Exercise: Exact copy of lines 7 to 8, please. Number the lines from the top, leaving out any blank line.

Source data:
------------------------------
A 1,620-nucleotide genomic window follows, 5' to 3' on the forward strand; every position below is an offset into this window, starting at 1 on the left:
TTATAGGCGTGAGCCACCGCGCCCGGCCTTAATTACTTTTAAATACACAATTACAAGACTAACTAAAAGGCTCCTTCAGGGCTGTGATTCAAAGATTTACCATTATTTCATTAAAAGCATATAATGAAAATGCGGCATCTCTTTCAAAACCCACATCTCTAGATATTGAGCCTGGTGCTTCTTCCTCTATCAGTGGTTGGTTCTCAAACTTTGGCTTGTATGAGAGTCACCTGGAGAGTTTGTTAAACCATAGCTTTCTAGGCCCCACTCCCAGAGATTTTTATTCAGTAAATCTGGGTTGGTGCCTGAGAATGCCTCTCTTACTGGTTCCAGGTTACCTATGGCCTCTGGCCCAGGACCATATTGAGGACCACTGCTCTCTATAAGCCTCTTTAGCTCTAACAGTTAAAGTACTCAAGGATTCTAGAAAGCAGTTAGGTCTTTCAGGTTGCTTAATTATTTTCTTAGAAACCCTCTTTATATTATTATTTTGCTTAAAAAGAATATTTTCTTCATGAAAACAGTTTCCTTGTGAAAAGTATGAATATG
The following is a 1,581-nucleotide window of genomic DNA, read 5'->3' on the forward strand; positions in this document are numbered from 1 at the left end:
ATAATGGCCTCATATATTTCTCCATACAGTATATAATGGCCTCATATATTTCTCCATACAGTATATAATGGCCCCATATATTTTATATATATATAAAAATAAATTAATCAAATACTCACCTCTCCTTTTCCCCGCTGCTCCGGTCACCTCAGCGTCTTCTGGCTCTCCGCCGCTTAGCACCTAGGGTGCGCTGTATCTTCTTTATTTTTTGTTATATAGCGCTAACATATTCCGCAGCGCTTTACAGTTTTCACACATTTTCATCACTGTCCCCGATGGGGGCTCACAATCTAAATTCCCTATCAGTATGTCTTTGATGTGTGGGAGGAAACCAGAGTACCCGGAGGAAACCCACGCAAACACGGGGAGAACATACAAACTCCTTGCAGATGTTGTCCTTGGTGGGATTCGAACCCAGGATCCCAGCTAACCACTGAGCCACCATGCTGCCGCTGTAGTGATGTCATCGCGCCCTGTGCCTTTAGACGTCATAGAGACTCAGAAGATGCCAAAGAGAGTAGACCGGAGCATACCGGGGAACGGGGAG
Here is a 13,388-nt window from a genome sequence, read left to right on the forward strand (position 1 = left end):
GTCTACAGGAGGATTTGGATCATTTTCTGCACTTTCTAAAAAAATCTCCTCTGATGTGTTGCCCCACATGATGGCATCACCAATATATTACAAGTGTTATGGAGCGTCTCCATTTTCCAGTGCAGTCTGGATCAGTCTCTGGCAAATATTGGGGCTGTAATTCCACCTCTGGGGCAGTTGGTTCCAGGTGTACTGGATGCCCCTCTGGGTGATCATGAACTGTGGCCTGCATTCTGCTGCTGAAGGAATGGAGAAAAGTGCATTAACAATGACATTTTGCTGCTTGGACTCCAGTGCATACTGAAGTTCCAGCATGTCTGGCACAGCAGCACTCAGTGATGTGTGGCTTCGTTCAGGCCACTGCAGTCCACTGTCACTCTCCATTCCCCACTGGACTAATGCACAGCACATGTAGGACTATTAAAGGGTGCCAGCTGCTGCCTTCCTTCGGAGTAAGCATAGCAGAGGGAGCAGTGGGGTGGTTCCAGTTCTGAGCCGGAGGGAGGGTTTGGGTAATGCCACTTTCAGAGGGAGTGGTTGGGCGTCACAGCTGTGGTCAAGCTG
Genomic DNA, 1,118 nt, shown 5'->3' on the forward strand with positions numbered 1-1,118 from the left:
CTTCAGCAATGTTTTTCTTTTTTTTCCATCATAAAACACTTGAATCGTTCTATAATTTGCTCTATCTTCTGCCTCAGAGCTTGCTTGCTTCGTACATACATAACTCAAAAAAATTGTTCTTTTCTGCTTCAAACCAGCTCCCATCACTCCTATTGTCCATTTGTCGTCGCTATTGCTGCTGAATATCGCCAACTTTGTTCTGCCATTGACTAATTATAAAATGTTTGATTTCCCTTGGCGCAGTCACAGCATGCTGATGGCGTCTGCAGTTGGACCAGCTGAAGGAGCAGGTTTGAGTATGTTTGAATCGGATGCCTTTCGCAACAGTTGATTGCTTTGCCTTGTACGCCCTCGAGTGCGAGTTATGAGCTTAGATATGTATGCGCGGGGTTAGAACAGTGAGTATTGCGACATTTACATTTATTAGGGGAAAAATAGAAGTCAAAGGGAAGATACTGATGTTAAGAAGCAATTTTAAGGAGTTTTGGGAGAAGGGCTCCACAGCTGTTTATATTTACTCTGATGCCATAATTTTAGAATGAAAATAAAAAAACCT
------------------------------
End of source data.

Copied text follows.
Genomic DNA, 1,118 nt, shown 5'->3' on the forward strand with positions numbered 1-1,118 from the left:
CTTCAGCAATGTTTTTCTTTTTTTTCCATCATAAAACACTTGAATCGTTCTATAATTTGCTCTATCTTCTGCCTCAGAGCTTGCTTGCTTCGTACATACATAACTCAAAAAAATTGTTCTTTTCTGCTTCAAACCAGCTCCCATCACTCCTATTGTCCATTTGTCGTCGCTATTGCTGCTGAATATCGCCAACTTTGTTCTGCCATTGACTAATTATAAAATGTTTGATTTCCCTTGGCGCAGTCACAGCATGCTGATGGCGTCTGCAGTTGGACCAGCTGAAGGAGCAGGTTTGAGTATGTTTGAATCGGATGCCTTTCGCAACAGTTGATTGCTTTGCCTTGTACGCCCTCGAGTGCGAGTTATGAGCTTAGATATGTATGCGCGGGGTTAGAACAGTGAGTATTGCGACATTTACATTTATTAGGGGAAAAATAGAAGTCAAAGGGAAGATACTGATGTTAAGAAGCAATTTTAAGGAGTTTTGGGAGAAGGGCTCCACAGCTGTTTATATTTACTCTGATGCCATAATTTTAGAATGAAAATAAAAAAACCT